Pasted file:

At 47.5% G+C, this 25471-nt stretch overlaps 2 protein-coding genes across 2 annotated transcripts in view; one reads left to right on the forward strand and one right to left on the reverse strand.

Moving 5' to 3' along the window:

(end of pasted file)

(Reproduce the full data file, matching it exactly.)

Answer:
At 47.5% G+C, this 25471-nt stretch overlaps 2 protein-coding genes across 2 annotated transcripts in view; one reads left to right on the forward strand and one right to left on the reverse strand.

Moving 5' to 3' along the window: